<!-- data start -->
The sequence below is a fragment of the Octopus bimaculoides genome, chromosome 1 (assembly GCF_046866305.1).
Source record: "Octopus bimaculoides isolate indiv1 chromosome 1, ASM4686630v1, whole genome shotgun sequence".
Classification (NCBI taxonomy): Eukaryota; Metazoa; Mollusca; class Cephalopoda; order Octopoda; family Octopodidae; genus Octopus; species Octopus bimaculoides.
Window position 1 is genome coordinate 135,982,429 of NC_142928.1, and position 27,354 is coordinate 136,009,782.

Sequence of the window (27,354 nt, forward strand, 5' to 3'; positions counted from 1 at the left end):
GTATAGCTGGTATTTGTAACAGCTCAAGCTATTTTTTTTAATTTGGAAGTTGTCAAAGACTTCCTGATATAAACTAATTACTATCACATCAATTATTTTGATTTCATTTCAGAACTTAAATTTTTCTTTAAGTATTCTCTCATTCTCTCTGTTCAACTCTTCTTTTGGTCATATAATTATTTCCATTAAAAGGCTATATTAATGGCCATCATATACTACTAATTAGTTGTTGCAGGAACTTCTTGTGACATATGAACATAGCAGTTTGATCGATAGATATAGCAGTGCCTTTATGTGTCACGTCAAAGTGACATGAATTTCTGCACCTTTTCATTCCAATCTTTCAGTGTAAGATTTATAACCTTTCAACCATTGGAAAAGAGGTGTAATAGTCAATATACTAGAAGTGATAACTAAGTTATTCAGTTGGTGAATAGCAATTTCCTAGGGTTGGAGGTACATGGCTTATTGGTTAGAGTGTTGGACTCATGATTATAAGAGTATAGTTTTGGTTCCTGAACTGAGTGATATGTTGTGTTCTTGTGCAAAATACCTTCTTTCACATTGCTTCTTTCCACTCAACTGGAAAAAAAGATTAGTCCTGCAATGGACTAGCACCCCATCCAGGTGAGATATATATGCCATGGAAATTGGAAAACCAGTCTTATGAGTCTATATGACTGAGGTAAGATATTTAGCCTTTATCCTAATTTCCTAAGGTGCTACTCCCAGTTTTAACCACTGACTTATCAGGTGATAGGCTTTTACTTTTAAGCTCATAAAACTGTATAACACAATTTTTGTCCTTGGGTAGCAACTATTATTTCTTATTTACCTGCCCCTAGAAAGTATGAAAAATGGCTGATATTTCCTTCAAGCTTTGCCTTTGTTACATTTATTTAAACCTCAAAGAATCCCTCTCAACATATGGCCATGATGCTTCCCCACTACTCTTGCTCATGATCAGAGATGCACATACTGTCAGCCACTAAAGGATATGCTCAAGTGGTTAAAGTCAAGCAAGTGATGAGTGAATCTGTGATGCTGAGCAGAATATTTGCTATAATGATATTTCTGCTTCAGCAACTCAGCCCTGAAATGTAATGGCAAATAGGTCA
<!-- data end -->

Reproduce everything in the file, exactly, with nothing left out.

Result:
The sequence below is a fragment of the Octopus bimaculoides genome, chromosome 1 (assembly GCF_046866305.1).
Source record: "Octopus bimaculoides isolate indiv1 chromosome 1, ASM4686630v1, whole genome shotgun sequence".
Classification (NCBI taxonomy): Eukaryota; Metazoa; Mollusca; class Cephalopoda; order Octopoda; family Octopodidae; genus Octopus; species Octopus bimaculoides.
Window position 1 is genome coordinate 135,982,429 of NC_142928.1, and position 27,354 is coordinate 136,009,782.

Sequence of the window (27,354 nt, forward strand, 5' to 3'; positions counted from 1 at the left end):
GTATAGCTGGTATTTGTAACAGCTCAAGCTATTTTTTTTAATTTGGAAGTTGTCAAAGACTTCCTGATATAAACTAATTACTATCACATCAATTATTTTGATTTCATTTCAGAACTTAAATTTTTCTTTAAGTATTCTCTCATTCTCTCTGTTCAACTCTTCTTTTGGTCATATAATTATTTCCATTAAAAGGCTATATTAATGGCCATCATATACTACTAATTAGTTGTTGCAGGAACTTCTTGTGACATATGAACATAGCAGTTTGATCGATAGATATAGCAGTGCCTTTATGTGTCACGTCAAAGTGACATGAATTTCTGCACCTTTTCATTCCAATCTTTCAGTGTAAGATTTATAACCTTTCAACCATTGGAAAAGAGGTGTAATAGTCAATATACTAGAAGTGATAACTAAGTTATTCAGTTGGTGAATAGCAATTTCCTAGGGTTGGAGGTACATGGCTTATTGGTTAGAGTGTTGGACTCATGATTATAAGAGTATAGTTTTGGTTCCTGAACTGAGTGATATGTTGTGTTCTTGTGCAAAATACCTTCTTTCACATTGCTTCTTTCCACTCAACTGGAAAAAAAGATTAGTCCTGCAATGGACTAGCACCCCATCCAGGTGAGATATATATGCCATGGAAATTGGAAAACCAGTCTTATGAGTCTATATGACTGAGGTAAGATATTTAGCCTTTATCCTAATTTCCTAAGGTGCTACTCCCAGTTTTAACCACTGACTTATCAGGTGATAGGCTTTTACTTTTAAGCTCATAAAACTGTATAACACAATTTTTGTCCTTGGGTAGCAACTATTATTTCTTATTTACCTGCCCCTAGAAAGTATGAAAAATGGCTGATATTTCCTTCAAGCTTTGCCTTTGTTACATTTATTTAAACCTCAAAGAATCCCTCTCAACATATGGCCATGATGCTTCCCCACTACTCTTGCTCATGATCAGAGATGCACATACTGTCAGCCACTAAAGGATATGCTCAAGTGGTTAAAGTCAAGCAAGTGATGAGTGAATCTGTGATGCTGAGCAGAATATTTGCTATAATGATATTTCTGCTTCAGCAACTCAGCCCTGAAATGTAATGGCAAATAGGTCA